Looking at the defense versus the run, one can say we failed miserably at containing Seattle Seahawk running back Julius Jones who had 26 carries for 127 total yards with a 4.9-yard average per carry and a long burst of 27 total yards along with a touchdown. Again a lot of this was due in fact to the Seattle Seahawk offensive line dominating at the point of attack along the line of scrimmage.
Our pass defense was exceptional when you take out the formula of base sacks not really being a factor in limiting Matt Hasselback to 189 total yards and completing just 18-of-36 passes with zero touchdowns and a quarterback rating of 42.5. That is a significant accomplishment. As stated sacks don't necessarily mean that there is no real pressure because there was throughout the game at times, especially as indicated in the second half. Mike Nolan could be seen on the sidelines scrambling around with a dry erase board in an effort to get his defense to hold against the Seattle offense.
The majority of time he applied the nickel and dime defense with five defensive backs that severely limited Matt Hasselback's ability to keep the passing game in high gear and to further confuse and disorientate the fresh younger wide receivers he was attempting to connect with on the fly so to speak. This in fact could've been the reason why Julius Jones had a bit more production with the air being locked down for most of the time by the 49er defense.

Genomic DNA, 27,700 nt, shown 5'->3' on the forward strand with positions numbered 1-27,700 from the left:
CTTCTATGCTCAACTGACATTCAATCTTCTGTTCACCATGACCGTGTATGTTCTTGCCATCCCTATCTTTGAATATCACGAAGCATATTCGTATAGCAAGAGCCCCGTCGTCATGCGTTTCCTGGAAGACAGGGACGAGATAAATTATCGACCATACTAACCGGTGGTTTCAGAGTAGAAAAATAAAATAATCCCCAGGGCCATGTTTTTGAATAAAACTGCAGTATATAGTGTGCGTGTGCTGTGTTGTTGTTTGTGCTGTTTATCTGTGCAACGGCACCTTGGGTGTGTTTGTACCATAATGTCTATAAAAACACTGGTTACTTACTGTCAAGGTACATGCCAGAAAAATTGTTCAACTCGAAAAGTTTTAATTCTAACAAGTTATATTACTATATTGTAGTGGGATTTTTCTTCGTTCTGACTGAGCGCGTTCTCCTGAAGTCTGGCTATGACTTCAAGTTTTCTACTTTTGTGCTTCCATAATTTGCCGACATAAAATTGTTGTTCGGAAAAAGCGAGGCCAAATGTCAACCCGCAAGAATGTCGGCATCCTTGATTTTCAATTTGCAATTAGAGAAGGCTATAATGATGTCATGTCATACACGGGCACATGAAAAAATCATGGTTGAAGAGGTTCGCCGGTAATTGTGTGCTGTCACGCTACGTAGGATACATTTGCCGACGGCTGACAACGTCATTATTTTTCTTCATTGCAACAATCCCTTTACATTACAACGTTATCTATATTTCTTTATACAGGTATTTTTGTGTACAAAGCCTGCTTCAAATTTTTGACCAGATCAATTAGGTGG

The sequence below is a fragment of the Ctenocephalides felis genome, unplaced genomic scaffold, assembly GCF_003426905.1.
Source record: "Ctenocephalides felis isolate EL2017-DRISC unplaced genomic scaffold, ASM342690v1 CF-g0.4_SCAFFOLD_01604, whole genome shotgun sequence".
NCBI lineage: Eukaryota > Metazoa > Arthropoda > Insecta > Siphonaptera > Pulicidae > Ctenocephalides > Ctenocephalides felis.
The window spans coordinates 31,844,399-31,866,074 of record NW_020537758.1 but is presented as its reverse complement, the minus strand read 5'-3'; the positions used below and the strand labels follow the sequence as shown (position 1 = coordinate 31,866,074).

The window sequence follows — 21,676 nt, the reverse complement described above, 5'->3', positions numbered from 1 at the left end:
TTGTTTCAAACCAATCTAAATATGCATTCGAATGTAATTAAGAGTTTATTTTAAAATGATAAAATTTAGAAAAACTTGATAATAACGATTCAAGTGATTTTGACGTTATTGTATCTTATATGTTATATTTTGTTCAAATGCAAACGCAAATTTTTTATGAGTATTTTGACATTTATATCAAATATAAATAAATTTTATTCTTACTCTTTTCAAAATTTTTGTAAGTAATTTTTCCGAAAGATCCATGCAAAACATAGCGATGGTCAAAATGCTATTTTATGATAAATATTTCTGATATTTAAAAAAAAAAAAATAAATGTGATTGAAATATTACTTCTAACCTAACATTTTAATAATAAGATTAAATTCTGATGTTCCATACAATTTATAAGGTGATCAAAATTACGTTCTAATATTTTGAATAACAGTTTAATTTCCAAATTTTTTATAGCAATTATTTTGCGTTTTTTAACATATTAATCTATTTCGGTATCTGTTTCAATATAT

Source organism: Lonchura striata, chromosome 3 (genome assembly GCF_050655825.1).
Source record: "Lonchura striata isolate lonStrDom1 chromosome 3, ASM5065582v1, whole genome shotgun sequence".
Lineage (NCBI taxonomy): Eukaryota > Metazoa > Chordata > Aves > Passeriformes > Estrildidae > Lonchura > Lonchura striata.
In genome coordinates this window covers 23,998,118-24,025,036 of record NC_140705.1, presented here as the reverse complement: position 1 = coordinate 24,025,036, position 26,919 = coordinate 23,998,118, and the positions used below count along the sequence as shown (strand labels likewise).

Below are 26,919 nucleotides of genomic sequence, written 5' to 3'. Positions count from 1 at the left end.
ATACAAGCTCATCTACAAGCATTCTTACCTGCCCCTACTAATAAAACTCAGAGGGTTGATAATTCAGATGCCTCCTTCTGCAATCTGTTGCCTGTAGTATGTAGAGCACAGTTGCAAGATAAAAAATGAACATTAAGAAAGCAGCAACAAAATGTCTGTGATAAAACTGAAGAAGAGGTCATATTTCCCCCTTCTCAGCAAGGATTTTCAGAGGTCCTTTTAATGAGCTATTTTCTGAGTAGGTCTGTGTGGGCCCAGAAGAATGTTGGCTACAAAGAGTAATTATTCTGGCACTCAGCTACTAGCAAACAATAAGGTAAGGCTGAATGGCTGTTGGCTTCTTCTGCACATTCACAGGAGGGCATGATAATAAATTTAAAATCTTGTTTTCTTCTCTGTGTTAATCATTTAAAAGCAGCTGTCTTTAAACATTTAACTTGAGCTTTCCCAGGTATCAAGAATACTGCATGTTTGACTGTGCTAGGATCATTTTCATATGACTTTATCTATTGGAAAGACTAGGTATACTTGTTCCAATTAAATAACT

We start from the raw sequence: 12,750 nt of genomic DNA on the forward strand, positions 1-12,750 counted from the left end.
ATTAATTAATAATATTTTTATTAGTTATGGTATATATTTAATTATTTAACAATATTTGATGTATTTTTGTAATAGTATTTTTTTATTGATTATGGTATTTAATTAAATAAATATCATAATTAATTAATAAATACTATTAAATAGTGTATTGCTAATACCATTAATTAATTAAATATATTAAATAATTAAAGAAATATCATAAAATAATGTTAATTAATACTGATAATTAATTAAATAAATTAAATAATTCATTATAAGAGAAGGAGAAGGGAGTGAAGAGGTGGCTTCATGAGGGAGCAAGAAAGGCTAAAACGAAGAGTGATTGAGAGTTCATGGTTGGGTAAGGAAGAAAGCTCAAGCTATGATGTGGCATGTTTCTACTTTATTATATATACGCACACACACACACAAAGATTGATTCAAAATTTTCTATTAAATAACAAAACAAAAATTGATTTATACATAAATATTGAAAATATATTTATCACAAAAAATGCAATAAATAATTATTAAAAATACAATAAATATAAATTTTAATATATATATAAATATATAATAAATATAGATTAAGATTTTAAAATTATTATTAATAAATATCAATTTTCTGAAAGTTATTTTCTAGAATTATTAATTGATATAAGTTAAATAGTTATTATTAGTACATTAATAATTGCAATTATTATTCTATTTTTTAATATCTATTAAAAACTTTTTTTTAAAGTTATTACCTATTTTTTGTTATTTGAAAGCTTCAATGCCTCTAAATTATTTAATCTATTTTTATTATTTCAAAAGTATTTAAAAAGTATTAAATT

At the beginning of the fourth quarter the Seattle Seahawk offense answered back after Frank Gore's touchdown with one of their won following a 74-yard drive that featured T.J. Duckett crashing in from the one-yard line to make it 27-27. Both clubs would add field goals that would make the score 30-30 with just a mere three seconds to go, Joe Nedney missed a 41-yard attempt that went wide right that had Qwest Field erupting like Mount St. Helens.